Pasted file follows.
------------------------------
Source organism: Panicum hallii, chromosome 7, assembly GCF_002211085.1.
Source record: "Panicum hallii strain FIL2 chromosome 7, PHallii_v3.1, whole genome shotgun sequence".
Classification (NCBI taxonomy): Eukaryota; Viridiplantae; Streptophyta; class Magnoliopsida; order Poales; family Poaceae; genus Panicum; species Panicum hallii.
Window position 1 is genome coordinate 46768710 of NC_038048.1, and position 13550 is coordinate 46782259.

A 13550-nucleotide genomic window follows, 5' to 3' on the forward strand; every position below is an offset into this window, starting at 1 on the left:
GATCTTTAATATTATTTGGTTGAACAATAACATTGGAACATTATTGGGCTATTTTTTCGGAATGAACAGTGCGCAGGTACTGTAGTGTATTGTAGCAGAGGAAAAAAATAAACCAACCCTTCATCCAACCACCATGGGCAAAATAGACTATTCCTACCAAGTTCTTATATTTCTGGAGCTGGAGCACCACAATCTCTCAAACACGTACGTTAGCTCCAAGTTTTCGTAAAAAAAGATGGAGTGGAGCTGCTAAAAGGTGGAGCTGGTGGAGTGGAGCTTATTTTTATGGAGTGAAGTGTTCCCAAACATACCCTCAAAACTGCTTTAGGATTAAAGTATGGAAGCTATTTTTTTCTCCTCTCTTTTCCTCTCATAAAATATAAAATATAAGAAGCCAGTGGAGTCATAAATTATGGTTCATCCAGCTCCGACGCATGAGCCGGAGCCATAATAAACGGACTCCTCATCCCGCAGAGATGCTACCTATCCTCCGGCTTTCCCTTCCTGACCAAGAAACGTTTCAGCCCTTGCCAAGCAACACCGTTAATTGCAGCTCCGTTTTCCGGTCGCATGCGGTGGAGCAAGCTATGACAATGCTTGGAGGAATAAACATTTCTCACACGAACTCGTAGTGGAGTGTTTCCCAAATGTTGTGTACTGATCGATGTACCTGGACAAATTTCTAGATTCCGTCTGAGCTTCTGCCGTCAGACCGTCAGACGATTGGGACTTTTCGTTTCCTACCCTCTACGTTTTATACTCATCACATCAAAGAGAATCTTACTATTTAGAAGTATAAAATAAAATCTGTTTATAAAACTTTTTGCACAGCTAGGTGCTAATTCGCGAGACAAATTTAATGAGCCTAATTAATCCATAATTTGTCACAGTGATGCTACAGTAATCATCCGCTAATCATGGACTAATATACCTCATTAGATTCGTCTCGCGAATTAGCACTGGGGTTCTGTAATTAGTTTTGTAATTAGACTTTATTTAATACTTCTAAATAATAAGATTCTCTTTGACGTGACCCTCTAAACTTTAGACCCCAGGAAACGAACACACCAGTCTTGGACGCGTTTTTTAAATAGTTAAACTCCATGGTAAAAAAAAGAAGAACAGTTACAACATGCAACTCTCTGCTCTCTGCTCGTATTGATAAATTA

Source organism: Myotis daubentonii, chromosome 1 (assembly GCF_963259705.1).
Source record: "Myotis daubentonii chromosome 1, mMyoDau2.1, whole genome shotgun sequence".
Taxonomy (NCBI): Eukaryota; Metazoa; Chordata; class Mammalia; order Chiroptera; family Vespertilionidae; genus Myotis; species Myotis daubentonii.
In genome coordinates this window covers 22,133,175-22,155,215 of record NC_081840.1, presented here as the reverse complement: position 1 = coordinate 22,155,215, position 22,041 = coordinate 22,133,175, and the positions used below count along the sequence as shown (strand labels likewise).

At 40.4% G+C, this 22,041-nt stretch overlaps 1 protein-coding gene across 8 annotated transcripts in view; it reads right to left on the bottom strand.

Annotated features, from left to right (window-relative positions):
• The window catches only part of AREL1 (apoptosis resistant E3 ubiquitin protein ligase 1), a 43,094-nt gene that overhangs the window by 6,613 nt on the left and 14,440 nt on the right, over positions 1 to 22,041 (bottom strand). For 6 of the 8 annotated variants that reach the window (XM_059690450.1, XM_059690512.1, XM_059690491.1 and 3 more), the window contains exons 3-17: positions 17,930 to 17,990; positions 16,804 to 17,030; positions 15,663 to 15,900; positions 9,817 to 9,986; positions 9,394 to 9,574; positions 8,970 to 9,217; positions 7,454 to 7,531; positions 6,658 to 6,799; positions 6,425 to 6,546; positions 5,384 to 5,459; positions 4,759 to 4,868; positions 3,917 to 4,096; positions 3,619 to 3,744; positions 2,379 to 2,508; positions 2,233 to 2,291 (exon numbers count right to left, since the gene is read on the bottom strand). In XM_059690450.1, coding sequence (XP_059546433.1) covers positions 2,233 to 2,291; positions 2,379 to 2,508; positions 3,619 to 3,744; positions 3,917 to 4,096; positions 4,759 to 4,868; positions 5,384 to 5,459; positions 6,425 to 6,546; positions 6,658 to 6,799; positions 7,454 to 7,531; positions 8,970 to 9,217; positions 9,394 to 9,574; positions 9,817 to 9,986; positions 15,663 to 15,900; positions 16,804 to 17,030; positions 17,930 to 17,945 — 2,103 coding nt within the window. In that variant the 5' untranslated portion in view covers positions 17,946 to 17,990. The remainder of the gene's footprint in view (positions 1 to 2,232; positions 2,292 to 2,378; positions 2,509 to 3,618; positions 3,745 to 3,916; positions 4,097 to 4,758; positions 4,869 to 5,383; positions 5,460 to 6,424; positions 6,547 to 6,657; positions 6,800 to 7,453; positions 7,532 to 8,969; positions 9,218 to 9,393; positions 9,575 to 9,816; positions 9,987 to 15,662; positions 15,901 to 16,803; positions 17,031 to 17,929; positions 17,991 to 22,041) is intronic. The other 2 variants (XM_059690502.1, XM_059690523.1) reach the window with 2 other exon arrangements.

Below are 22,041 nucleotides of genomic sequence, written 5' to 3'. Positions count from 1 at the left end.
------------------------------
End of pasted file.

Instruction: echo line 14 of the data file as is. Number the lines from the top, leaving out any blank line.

Below are 22,041 nucleotides of genomic sequence, written 5' to 3'. Positions count from 1 at the left end.